By Guest Contributor Gregory Ramey, PhD, Child Psychologist and Dayton Daily News Columnist   |   June 11th, 2016

kids little adults

Kids aren’t little adults. While the physical differences are obvious, the psychological ones are not, particularly as kids and teens appear more sophisticated than previous generations.

Here are a few key differences.

  1. More egocentric. Children experience the world from their own very limited perspective. When something bad happens, they are more likely to wonder about the impact on themselves, rather than on others. In adulthood, we call this narcissism. In childhood, we call this normal.
  2. More trusting. Most children fortunately haven’t had a lot of bad experiences with other people. They tend to be trusting, or in cases vulnerable, to the influence of others. Trusting others is positive in many ways, as it gives parents and other loving adults the opportunity to guide young people. However, this also means parents to be cautious about the impact of peers and others on our kids.
  3. More reactive to stress. I have a variety of ways to deal with a difficult day. I can talk with my spouse or friends, challenge my unhealthy ways of thinking about things, play basketball, or run a few extra miles.Most kids don’t have sophisticated strategies to deal with difficult times. Therefore, they are more susceptible to tough times. With preschool kids, you’ll see stress manifested in problems with eating, toileting or sleeping. Older youngsters reflect their stress in their behavior.
  4. Shorter attention span. Most children and teens don’t have the ability to sustain concentration on a single task for an extended period of time. Kids need lots of time to exercise, do nothing and just give their body and brain rest.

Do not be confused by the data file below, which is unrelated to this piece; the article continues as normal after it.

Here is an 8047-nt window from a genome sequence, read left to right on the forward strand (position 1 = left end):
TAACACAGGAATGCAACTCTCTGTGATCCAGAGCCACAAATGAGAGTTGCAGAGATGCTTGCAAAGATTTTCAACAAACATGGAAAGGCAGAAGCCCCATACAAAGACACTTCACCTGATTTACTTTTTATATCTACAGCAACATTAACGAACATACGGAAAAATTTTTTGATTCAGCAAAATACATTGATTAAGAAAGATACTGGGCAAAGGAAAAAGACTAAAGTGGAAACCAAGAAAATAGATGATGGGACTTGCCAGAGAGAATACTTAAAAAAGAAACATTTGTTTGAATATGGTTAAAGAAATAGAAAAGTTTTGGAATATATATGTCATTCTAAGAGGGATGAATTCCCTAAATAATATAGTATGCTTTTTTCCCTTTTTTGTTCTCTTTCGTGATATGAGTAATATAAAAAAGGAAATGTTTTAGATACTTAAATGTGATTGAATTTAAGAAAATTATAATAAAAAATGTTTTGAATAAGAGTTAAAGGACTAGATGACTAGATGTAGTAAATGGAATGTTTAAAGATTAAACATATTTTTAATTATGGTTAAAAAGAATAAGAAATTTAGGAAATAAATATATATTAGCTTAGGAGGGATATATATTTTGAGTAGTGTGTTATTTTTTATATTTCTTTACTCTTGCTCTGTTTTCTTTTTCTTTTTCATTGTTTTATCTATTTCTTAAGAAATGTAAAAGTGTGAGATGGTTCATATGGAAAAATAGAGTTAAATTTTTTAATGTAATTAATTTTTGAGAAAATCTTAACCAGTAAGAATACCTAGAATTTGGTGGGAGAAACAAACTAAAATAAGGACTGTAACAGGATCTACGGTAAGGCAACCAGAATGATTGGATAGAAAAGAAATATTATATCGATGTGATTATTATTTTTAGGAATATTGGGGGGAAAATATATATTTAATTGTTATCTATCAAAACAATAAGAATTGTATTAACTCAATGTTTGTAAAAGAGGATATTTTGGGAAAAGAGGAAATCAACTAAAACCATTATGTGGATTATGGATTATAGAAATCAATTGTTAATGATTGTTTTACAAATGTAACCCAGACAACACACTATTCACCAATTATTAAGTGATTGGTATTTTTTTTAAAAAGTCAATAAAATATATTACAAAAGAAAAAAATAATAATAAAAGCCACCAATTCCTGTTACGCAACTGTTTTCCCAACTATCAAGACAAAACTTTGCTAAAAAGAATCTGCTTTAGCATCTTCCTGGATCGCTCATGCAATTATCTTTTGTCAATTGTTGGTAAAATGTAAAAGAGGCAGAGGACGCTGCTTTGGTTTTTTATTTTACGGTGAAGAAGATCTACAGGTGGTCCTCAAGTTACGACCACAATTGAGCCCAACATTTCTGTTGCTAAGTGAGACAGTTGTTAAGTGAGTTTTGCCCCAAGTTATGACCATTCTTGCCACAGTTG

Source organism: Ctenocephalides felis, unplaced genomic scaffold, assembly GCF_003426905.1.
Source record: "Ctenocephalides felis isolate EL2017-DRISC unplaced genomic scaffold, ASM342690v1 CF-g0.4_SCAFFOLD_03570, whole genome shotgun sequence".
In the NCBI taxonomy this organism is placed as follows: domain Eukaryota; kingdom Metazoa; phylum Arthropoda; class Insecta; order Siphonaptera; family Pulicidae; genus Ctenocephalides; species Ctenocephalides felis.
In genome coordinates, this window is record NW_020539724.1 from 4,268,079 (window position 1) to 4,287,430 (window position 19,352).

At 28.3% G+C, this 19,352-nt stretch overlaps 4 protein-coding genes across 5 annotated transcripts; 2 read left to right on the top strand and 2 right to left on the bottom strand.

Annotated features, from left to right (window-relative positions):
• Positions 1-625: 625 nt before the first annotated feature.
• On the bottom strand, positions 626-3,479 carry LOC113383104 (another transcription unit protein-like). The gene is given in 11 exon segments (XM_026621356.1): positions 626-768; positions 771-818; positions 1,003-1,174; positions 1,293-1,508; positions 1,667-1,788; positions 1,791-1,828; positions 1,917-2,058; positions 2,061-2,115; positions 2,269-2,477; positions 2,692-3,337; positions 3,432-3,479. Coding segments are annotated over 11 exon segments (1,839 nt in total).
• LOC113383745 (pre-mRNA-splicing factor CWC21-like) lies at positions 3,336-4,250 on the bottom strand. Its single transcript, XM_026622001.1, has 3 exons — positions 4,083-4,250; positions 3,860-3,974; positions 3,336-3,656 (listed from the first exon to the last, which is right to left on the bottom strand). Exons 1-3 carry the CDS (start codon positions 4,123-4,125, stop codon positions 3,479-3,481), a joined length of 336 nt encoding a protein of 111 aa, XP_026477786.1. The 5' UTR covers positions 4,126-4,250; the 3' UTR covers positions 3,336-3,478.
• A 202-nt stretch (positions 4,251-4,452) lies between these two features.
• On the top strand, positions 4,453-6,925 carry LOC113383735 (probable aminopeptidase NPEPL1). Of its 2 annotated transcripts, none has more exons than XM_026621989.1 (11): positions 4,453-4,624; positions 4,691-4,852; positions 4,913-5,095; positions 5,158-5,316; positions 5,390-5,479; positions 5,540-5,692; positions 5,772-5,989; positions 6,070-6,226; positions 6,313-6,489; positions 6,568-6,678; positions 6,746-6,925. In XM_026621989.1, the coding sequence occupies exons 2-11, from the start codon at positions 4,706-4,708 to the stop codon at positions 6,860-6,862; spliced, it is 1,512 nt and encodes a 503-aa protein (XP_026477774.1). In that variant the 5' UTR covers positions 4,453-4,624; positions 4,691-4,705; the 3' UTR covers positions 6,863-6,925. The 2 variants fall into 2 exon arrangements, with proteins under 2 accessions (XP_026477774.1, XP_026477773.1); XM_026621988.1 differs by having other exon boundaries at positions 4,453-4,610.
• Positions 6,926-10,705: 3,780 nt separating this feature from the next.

5. Little sense of perspective. An 8-year-old told me that her mom always screamed at her. I asked the girl to keep a diary of how many times her mother yelled in the seven days between our sessions. The youngster came back and had recorded three times.Most kids think in terms of extremes, which can be very aggravating to adults. They will frequently use the words “always” or “never” to explain their feelings. They have a difficult time understanding the nuances of a situation.
  6. Very needy of attention. Kids need a lot from us to maintain their psychological well-being. They need lots of hugs and affection as young kids and continued attention as they get older.

Adults mistakenly think that their teens don’t want their approval. Teens need and want it, but it just has to be done in a more subtle way.

These special characteristics of childhood are both fun and challenging. Enjoy them. They don’t last very long.

Gregory Ramey, Ph.D., is a child psychologist and vice president for outpatient services at the Children’s Medical Center of Dayton.  For more of his columns, join Dr. Ramey on Facebook at www.facebook.com/drgregramey. Dr. Ramey has been a guest contributor to the Ohio Family Law Blog since 2007.

[Reprinted by permission from the November 22, 2015, edition of the Dayton Daily News, “Kids shouldn’t be treated like little adults” Gregory Ramey, PhD]

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Guest Contributor Gregory Ramey, PhD, Child Psychologist and Dayton Daily News ColumnistAbout The Author: Guest Contributor Gregory Ramey, PhD, Child Psychologist and Dayton Daily News Columnist
Gregory Ramey, PhD, is a nationally recognized child psychologist and columnist who has worked at Dayton Children’s Hospital since 1979. In addition to his weekly column in the Dayton Daily News about effective parenting, Ramey has conducted more than 200 workshops and has recently been quoted in articles in Redbook, Parenting, Ladies Home Journal as well as columns distributed by the New York Times Wire Service.

Kids Shouldn’t be Treated Like Little Adults
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